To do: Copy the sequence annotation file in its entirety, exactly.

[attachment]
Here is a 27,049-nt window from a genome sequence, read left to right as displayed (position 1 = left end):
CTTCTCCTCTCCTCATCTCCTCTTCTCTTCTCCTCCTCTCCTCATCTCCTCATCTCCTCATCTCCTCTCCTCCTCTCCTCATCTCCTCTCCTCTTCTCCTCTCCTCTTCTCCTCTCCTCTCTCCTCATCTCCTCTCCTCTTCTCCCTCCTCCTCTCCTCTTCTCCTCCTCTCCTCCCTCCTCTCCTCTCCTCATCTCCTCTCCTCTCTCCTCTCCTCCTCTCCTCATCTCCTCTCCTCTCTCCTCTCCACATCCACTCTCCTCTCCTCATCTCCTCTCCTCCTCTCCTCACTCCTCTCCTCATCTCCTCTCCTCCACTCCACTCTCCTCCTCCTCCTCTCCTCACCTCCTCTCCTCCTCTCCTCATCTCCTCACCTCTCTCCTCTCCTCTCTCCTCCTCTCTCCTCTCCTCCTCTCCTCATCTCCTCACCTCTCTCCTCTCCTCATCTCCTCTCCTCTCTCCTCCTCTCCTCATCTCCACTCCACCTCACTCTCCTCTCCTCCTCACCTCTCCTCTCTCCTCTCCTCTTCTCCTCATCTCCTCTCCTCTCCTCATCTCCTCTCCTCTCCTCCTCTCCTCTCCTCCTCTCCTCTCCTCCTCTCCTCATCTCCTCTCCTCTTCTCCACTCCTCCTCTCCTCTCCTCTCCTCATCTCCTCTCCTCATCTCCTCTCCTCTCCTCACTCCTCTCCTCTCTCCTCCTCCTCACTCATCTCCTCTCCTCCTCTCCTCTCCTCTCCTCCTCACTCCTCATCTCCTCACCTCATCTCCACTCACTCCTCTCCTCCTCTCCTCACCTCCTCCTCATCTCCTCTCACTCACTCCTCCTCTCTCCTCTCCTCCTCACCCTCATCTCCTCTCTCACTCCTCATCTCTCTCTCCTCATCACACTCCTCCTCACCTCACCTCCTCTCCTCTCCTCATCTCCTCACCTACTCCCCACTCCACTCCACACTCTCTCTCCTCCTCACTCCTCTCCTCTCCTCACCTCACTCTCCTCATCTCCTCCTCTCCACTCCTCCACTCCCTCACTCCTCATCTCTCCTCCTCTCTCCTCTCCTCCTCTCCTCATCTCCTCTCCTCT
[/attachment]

Here is a 27,049-nt window from a genome sequence, read left to right as displayed (position 1 = left end):
CTTCTCCTCTCCTCATCTCCTCTTCTCTTCTCCTCCTCTCCTCATCTCCTCATCTCCTCATCTCCTCTCCTCCTCTCCTCATCTCCTCTCCTCTTCTCCTCTCCTCTTCTCCTCTCCTCTCTCCTCATCTCCTCTCCTCTTCTCCCTCCTCCTCTCCTCTTCTCCTCCTCTCCTCCCTCCTCTCCTCTCCTCATCTCCTCTCCTCTCTCCTCTCCTCCTCTCCTCATCTCCTCTCCTCTCTCCTCTCCACATCCACTCTCCTCTCCTCATCTCCTCTCCTCCTCTCCTCACTCCTCTCCTCATCTCCTCTCCTCCACTCCACTCTCCTCCTCCTCCTCTCCTCACCTCCTCTCCTCCTCTCCTCATCTCCTCACCTCTCTCCTCTCCTCTCTCCTCCTCTCTCCTCTCCTCCTCTCCTCATCTCCTCACCTCTCTCCTCTCCTCATCTCCTCTCCTCTCTCCTCCTCTCCTCATCTCCACTCCACCTCACTCTCCTCTCCTCCTCACCTCTCCTCTCTCCTCTCCTCTTCTCCTCATCTCCTCTCCTCTCCTCATCTCCTCTCCTCTCCTCCTCTCCTCTCCTCCTCTCCTCTCCTCCTCTCCTCATCTCCTCTCCTCTTCTCCACTCCTCCTCTCCTCTCCTCTCCTCATCTCCTCTCCTCATCTCCTCTCCTCTCCTCACTCCTCTCCTCTCTCCTCCTCCTCACTCATCTCCTCTCCTCCTCTCCTCTCCTCTCCTCCTCACTCCTCATCTCCTCACCTCATCTCCACTCACTCCTCTCCTCCTCTCCTCACCTCCTCCTCATCTCCTCTCACTCACTCCTCCTCTCTCCTCTCCTCCTCACCCTCATCTCCTCTCTCACTCCTCATCTCTCTCTCCTCATCACACTCCTCCTCACCTCACCTCCTCTCCTCTCCTCATCTCCTCACCTACTCCCCACTCCACTCCACACTCTCTCTCCTCCTCACTCCTCTCCTCTCCTCACCTCACTCTCCTCATCTCCTCCTCTCCACTCCTCCACTCCCTCACTCCTCATCTCTCCTCCTCTCTCCTCTCCTCCTCTCCTCATCTCCTCTCCTCT